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Editorial: Continuing the conversation about sexual assault

We are well into the first week of October, meaning school has been in session for over a month. The first month of college is a monumental transition or exciting return for Ohio University students. 

Week six, however, also marks the end of the “red zone” period — the first six weeks of school in which the most sexual assaults occur on a college campus. 

So far this academic year, there have been nine sexual assaults reported to both the Athens Police Department and the Ohio University Police Department. Last academic year, at the end of the red zone, there were 18 sexual assaults reported to both departments.

Statistically, it may seem like there were fewer assaults, but that doesn’t mean it’s any better. A slight decrease in reports can still mean sexual assaults are occurring, but they might not be reported. It would be better if no sexual assaults occurred at all. 

The red zone is not a new conversation among OU students. Last year, students rallied to change the conversation on campus after seeing an increase in the number of sexual assaults being reported. Students, police officers and university administrators all wanted to see a change in campus culture

The conversation could be seen and heard all around campus through banners hung on houses, the “It’s on Us” rally and group chats being started for safe walks home.

Within the first few weeks of school this year, Student Affairs and Student Senate spent about $15,000 on creating sexual assault awareness banners that would be hung around the school during the red zone. It was meant as a way for students to know they have support as well as being aware of the resources available on campus.

While it is great that the university acknowledges this issue, the use of banners hung around campus during this period is simply not going to whisk away the issue at hand.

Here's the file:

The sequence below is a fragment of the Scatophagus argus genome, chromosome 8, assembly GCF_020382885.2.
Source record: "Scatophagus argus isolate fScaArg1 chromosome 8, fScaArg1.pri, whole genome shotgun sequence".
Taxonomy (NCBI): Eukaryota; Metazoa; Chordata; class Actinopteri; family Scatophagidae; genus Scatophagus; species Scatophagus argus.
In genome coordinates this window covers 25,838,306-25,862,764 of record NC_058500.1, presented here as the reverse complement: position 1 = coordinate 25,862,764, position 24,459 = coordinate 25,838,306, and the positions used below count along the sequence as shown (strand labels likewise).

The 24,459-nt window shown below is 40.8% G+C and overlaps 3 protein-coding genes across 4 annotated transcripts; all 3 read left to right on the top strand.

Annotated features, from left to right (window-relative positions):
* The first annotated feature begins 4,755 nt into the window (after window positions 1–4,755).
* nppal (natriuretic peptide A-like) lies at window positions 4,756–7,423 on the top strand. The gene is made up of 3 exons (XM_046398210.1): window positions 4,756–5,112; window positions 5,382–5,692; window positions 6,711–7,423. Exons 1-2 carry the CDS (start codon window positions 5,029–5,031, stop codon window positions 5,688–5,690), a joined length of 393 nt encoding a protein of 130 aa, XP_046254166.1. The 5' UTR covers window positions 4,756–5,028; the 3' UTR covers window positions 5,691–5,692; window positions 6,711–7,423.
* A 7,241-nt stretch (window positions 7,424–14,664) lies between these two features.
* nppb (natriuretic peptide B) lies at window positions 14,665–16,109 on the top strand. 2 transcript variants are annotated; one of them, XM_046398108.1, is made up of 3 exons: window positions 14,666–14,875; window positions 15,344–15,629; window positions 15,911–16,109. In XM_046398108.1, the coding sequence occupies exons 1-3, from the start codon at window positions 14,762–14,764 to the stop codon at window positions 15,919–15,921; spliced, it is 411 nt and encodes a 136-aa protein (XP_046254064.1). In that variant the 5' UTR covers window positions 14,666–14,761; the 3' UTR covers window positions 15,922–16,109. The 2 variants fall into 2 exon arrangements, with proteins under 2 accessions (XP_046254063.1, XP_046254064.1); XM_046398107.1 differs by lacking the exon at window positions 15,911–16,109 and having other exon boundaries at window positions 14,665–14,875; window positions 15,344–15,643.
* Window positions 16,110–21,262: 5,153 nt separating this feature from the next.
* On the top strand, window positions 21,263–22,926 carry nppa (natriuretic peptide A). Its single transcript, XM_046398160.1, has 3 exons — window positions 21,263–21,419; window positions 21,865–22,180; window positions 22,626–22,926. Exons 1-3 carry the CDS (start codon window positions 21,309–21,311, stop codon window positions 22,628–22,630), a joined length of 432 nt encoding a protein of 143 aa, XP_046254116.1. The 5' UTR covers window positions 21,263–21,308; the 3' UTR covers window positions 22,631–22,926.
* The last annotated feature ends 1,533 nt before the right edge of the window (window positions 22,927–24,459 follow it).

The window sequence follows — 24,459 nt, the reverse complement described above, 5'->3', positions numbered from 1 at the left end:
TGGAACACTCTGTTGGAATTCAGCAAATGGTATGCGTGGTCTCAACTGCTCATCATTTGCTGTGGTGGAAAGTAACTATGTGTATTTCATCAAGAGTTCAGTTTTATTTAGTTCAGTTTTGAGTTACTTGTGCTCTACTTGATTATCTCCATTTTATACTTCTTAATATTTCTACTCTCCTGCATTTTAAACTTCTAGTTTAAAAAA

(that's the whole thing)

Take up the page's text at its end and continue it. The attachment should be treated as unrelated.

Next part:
We can have rallies, hang banners and create chat groups, but eventually, the conversation fades into the background and among the lives of busy college students. It’s just a start to changing the way people change the campus culture. 

Unfortunately, you probably have been or know someone who has been sexually assaulted. The majority of sexual assaults that occur are not by some masked person hiding in the bushes. It is done by someone the victims know and most likely thought they could trust. 

Students need to be starting conversations on a peer level to change the culture. People can have conversations with their friends about safety, but jokes and popular culture also promote the perception without most people even realizing. It starts by speaking up and stepping in to address words and actions that can promote rape culture. 

The conversation also needs to expand to be inclusive of all people. The conversation generally revolves around white women, but it affects people of all backgrounds, races and genders. The conversation needs to have people be more aware and be supportive of all.

When we take this into account, conversations can be expanded, and more effective change can happen beyond what is seen around campus and being reported on in the news. 

It all starts with Bobcats looking out for other Bobcats. 

Editorials represent the majority opinion of The Post's executive editors: Editor-in-Chief Ellen Wagner, Managing Editor Laila Riaz and Digital Managing Editor Taylor Johnston. Post editorials are independent of the publication's news coverage.

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